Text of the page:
January 6, 2012

Happy New Year

Happy New Year! I hope each of you have had a good holiday and feel well-prepared for the challenges and opportunities of the year ahead.

This is the inauguration of a weekly blog in which we will deal with topical issues, messages, feedback and questions that we receive through this website.

One email that I received recently from a young woman asked whether she should seek treatment for her bulimia as she was now at a regular weight. I responded that it was very important for her to seek treatment as it is not the weight that is the problem, but the compulsion related to food intake. Weight is a side effect of the compulsion/eating disorder, and it is the compulsion that must be treated.

As readers and followers of this website know, eating disorders are not voluntary. Nobody would choose to have an eating disorder.

Disney recently pulled the plug on a show after it made fun of eating disorders: Disney Channel Pulls Eating Disorder Jokes After Demi Lovato Blasts Network.

Demi Lavoto blasts Disney for eating disorder jokes

Demi Lavoto blasts Disney for eating disorder jokes - Foxnews

This highlights the insensitivity and lack of knowledge about eating disorders and the devastating effects that they can have on one’s life. It is unbelievable that one would think that an eating disorder is something to be laughed at.

We support you in your struggle with your eating disorder. You may want to make a New Years resolution to use the worksheet to help you address the stressful conflicts in your lives. You will see that by addressing these issues the eating disorder is more controllable. In addition to the worksheet, do whatever you can to diminish social isolation. Please get supports and have the courage to seek treatment that involves addressing the issues with the people closest to you, especially your family.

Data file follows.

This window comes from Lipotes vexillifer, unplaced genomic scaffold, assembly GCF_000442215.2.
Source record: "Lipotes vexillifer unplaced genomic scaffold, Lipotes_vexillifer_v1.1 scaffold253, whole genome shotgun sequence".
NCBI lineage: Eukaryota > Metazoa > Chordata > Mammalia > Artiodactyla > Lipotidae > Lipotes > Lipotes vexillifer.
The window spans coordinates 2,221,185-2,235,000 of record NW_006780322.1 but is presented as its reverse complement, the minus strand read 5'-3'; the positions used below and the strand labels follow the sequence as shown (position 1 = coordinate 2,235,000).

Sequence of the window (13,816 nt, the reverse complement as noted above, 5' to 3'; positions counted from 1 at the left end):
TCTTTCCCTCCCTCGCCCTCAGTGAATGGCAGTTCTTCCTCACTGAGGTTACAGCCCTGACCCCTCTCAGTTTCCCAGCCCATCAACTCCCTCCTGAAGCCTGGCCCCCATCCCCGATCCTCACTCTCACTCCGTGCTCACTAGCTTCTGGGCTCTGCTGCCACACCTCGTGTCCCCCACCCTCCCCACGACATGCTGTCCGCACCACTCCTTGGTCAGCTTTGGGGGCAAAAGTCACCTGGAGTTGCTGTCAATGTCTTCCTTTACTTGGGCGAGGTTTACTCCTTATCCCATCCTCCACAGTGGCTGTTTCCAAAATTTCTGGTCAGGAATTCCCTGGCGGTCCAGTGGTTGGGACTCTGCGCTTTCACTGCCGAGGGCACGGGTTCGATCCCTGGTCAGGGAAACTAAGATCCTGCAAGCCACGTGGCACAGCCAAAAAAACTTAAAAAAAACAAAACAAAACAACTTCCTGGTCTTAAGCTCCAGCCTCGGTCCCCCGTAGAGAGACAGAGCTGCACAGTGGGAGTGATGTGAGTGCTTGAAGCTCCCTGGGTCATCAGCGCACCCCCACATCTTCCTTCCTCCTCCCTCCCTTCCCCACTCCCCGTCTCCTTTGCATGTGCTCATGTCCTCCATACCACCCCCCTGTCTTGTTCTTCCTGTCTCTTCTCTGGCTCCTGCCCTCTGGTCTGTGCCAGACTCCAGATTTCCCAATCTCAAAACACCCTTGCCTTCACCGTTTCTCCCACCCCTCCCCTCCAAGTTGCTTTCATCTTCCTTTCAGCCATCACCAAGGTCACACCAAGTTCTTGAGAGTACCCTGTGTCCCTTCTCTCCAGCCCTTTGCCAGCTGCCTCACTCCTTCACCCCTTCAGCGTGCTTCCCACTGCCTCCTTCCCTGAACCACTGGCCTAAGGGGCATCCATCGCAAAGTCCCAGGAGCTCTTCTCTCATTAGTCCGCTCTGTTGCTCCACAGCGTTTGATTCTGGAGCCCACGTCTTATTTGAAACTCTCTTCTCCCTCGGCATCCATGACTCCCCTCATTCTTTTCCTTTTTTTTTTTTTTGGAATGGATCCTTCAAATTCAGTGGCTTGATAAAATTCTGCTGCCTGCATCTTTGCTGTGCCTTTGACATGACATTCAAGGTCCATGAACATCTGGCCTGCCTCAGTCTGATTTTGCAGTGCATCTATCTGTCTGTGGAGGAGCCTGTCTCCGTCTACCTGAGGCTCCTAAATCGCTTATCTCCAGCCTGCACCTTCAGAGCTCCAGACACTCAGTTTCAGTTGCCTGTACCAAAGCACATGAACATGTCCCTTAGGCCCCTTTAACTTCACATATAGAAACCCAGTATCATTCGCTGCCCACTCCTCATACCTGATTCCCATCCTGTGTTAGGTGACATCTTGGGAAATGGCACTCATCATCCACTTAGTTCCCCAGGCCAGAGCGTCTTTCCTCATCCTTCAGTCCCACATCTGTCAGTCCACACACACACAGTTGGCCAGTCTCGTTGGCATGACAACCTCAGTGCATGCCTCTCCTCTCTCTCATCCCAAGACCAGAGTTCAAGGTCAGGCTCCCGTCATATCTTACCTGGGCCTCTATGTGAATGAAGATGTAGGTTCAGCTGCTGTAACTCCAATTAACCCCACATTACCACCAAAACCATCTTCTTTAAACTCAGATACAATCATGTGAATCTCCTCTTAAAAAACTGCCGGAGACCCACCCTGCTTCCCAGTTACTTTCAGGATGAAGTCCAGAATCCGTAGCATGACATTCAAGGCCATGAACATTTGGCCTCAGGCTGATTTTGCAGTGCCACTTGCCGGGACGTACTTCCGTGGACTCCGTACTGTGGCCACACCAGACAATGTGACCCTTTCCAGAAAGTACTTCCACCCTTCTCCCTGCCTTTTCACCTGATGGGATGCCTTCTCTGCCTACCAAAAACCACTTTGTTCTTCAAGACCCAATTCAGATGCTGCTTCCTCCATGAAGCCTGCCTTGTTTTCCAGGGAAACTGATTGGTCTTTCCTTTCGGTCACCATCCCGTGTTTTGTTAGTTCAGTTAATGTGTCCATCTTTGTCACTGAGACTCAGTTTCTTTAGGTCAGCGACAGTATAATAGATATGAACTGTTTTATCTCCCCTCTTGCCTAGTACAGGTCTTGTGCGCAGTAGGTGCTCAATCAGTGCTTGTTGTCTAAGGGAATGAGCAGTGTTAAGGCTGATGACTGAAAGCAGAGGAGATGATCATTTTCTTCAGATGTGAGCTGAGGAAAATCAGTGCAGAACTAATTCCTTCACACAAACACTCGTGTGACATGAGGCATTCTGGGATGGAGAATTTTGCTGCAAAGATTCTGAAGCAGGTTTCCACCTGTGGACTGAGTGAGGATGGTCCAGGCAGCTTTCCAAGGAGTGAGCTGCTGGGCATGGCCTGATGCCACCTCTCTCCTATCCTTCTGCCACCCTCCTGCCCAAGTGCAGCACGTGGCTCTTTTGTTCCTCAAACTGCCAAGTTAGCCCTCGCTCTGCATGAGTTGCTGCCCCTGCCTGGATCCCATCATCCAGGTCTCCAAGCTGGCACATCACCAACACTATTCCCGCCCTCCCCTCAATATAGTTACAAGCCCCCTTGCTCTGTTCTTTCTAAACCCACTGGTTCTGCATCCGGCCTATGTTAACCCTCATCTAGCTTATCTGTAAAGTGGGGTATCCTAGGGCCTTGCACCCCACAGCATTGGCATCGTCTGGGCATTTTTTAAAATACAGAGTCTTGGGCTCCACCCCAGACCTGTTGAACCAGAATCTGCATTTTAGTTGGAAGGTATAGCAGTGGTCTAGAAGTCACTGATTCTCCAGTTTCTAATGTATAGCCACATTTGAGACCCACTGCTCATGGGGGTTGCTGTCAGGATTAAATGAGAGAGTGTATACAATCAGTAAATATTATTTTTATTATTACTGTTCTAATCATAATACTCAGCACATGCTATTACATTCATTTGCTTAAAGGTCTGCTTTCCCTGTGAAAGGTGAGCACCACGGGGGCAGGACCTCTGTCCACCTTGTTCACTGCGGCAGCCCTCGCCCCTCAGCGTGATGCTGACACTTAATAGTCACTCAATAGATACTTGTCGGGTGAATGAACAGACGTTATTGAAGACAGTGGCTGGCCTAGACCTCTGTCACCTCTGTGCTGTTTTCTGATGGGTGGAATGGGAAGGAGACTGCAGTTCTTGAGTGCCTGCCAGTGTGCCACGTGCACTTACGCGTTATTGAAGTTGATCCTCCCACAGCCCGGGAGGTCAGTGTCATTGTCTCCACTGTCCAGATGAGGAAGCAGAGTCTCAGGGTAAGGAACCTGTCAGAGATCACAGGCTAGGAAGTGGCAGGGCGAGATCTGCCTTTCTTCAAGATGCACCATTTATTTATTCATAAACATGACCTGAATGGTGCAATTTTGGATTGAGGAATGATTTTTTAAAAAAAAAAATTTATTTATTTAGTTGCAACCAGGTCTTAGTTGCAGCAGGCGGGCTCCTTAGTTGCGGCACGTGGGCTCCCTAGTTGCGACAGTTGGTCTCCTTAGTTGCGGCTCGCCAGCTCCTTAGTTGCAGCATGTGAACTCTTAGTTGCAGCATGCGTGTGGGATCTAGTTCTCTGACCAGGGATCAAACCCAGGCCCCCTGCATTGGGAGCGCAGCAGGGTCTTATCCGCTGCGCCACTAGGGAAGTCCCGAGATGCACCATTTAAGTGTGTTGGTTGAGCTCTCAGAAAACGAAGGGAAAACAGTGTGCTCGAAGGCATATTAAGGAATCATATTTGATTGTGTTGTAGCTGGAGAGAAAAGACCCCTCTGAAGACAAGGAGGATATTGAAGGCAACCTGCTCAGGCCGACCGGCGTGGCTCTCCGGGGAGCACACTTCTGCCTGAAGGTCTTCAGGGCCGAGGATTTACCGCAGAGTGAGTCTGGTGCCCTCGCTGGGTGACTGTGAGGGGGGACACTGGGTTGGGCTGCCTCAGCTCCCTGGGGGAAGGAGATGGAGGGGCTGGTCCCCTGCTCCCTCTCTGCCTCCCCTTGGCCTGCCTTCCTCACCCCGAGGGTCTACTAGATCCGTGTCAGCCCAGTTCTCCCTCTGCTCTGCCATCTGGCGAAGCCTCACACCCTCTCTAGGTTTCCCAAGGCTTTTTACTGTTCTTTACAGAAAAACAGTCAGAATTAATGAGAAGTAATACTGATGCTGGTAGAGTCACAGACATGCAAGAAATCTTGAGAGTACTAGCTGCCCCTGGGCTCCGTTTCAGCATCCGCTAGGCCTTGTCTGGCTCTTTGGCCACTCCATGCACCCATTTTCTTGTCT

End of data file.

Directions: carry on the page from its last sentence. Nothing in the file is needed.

A woman was recently referred to me who had struggled with her eating for over 15 years and was extremely debilitated by it. I met with her and her husband. During the session I said that it was important for me to meet with her family, with whom she still lived. I emphasised that family can be an invaluable source of support through therapy, but it may also be some of the cause of the eating disorder, especially in terms of intrusiveness and patterns of conflict avoidance.

Two days later I received an email from the woman informing me that she and her family had decided that there were no issues within their family to discuss and she did not want to continue with therapy. I was saddened by this outcome and I saw this as an unfortunate lost opportunity for this woman and her family.

I wish you a happy and productive new year. Remember eating disorders are readily treatable.

Again, as a regular reminder, I reiterate that this website is not in place of seeking professional treatment.

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Recent Comments

  • carole: this makes a lot of sense to me too.I instead of asking and asking for help with my partner and kids do the...
  • Jennifer: Try looking up F.E.A.S.T. on the internet and going onto ‘Around the Dinner Table’. It is a...
  • Jenny: What about spitting? My daughter has changed from anorexia, to a habit of chewing but not swallowing food....
  • Jenny: I just showed my other daughter this (the one without an eating disorder) and she looked skeptical… Do...
  • pip: He’s just moved to CREDS today after his second sectioning. Hoping this is the break we are needing

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Book: Enduring Changes in Eating Disorders

Enduring Change in Eating Disorders - Book Cover